Syndicate content

The growing role of women in disaster risk management

Malini Nambiar's picture
Also available in: 日本語
Women Community Leaders
Women community leaders. Photo Credit: World Bank


Women are seen in their traditional role of home-makers, but might their ability to take on managerial roles in disaster risk management be underestimated?
 
As part of the India Disaster Risk Management team, I travelled on the “Road2Resilience” bus journey along the entire coast of India. Along with the team’s mission to provide implementation support to the six coastal disaster management projects, I also focused on women’s participation in the mitigation activities of these projects.
 
Women’s participation in Disaster Risk Management in India has been sporadic. However, my interactions with the community - especially women - highlighted how women in coastal India are seriously taking disaster risk management into their own hands.

Among the coastal states, I found that Odisha, Andhra Pradesh and Tamil Nadu have made significant progress in women’s inclusion and participation. The sheer numbers of men, women and children that gathered wherever our bus visited was heartwarming, and gave a sense of the community ownership among the local population.
 
This has been one of the desired outcomes of the World Bank and Global Facility for Disaster Reduction and Recovery supported projects on National Cyclone Risk Mitigation, as well as Coastal Disaster Risk Reduction, which aims at reducing the vulnerability of coastal communities and augmenting the capability of the State and its communities to be able to plan and respond to disasters.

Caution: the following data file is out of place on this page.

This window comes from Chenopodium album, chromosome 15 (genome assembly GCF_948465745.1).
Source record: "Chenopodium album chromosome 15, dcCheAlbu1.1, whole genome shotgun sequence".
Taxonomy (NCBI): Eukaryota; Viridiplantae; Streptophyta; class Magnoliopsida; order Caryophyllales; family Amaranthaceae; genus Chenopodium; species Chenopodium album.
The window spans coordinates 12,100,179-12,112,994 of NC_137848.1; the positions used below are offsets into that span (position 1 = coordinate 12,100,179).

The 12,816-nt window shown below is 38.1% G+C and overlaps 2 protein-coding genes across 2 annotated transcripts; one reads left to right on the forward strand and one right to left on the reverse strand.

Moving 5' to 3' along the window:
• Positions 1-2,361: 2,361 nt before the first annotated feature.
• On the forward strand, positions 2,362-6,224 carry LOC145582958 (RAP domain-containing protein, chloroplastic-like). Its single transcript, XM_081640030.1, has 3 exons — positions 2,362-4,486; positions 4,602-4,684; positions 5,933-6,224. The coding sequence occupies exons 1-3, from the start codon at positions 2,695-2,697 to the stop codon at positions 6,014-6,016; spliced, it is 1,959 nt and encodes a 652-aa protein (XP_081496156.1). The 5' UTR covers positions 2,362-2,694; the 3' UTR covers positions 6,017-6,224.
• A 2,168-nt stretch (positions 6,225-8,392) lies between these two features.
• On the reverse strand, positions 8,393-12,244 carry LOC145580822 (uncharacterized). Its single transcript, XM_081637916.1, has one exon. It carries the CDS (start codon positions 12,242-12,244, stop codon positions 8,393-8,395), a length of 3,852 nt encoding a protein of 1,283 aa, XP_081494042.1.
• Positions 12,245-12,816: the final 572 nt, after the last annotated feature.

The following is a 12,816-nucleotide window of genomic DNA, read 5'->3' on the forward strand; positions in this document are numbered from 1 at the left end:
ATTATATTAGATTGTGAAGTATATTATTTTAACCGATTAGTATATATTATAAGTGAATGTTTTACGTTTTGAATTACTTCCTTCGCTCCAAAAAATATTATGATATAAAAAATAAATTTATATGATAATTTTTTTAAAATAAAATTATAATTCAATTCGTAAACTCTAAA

Periodical consultation, suggestions and monitoring by women and community, led to change in location of women toilets in the cyclone shelter”. - Jyotsnamoyi a member of the newly constituted Cyclone Shelter Management and Maintenance in Jagatsingpur district of Odisha. This change in structural design is applied to all cyclone shelters constructed in coastal Odisha today
 
The coastal communities are well exposed to ‘living with risk’. Building on this experience and knowledge, the States through the coastal projects, have not only invested in improving critical infrastructure but also have reached out to the communities to show the relevance of preparedness, through continuous information sharing, mock drills and informal discussions to increase the communities awareness of what to do and where to go in the event of a disaster.
 
“I lost my husband and home in the night of October 1999 Super cyclone. When strong winds started again (Cyclone Phailin 2013), I  shifted my family members to the nearby shelter” recalls Radha Swain, a grandmother in Nardia village of Jagatsinghpur district of Odisha; who was a part of the community mobilization activities on disaster risk management